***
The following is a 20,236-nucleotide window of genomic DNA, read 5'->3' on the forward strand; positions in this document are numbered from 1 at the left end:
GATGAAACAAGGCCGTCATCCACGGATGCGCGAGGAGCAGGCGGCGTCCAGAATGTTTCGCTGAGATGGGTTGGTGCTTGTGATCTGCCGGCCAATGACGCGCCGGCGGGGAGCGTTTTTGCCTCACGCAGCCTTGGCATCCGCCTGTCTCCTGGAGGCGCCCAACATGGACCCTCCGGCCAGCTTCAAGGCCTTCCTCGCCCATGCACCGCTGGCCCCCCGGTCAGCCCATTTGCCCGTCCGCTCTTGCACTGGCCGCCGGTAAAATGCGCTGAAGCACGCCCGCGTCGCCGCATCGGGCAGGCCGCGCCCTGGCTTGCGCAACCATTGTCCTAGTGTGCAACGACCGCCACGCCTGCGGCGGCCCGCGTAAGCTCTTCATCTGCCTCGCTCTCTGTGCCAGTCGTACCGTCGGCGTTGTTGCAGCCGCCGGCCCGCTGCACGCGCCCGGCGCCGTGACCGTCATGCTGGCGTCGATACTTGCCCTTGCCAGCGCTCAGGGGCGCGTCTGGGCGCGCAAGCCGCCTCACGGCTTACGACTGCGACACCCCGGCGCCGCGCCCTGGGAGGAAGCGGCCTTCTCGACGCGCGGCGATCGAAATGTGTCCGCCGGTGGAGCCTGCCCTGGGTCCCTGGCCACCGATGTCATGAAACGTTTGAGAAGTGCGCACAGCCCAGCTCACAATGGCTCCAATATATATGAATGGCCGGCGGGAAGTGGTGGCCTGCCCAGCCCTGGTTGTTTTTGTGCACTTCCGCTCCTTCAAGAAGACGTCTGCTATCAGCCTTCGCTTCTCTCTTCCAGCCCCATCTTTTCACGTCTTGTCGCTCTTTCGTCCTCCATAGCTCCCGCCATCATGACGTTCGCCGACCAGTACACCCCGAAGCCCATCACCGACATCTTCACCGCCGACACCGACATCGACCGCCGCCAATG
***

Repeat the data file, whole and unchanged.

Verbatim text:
The following is a 20,236-nucleotide window of genomic DNA, read 5'->3' on the forward strand; positions in this document are numbered from 1 at the left end:
GATGAAACAAGGCCGTCATCCACGGATGCGCGAGGAGCAGGCGGCGTCCAGAATGTTTCGCTGAGATGGGTTGGTGCTTGTGATCTGCCGGCCAATGACGCGCCGGCGGGGAGCGTTTTTGCCTCACGCAGCCTTGGCATCCGCCTGTCTCCTGGAGGCGCCCAACATGGACCCTCCGGCCAGCTTCAAGGCCTTCCTCGCCCATGCACCGCTGGCCCCCCGGTCAGCCCATTTGCCCGTCCGCTCTTGCACTGGCCGCCGGTAAAATGCGCTGAAGCACGCCCGCGTCGCCGCATCGGGCAGGCCGCGCCCTGGCTTGCGCAACCATTGTCCTAGTGTGCAACGACCGCCACGCCTGCGGCGGCCCGCGTAAGCTCTTCATCTGCCTCGCTCTCTGTGCCAGTCGTACCGTCGGCGTTGTTGCAGCCGCCGGCCCGCTGCACGCGCCCGGCGCCGTGACCGTCATGCTGGCGTCGATACTTGCCCTTGCCAGCGCTCAGGGGCGCGTCTGGGCGCGCAAGCCGCCTCACGGCTTACGACTGCGACACCCCGGCGCCGCGCCCTGGGAGGAAGCGGCCTTCTCGACGCGCGGCGATCGAAATGTGTCCGCCGGTGGAGCCTGCCCTGGGTCCCTGGCCACCGATGTCATGAAACGTTTGAGAAGTGCGCACAGCCCAGCTCACAATGGCTCCAATATATATGAATGGCCGGCGGGAAGTGGTGGCCTGCCCAGCCCTGGTTGTTTTTGTGCACTTCCGCTCCTTCAAGAAGACGTCTGCTATCAGCCTTCGCTTCTCTCTTCCAGCCCCATCTTTTCACGTCTTGTCGCTCTTTCGTCCTCCATAGCTCCCGCCATCATGACGTTCGCCGACCAGTACACCCCGAAGCCCATCACCGACATCTTCACCGCCGACACCGACATCGACCGCCGCCAATG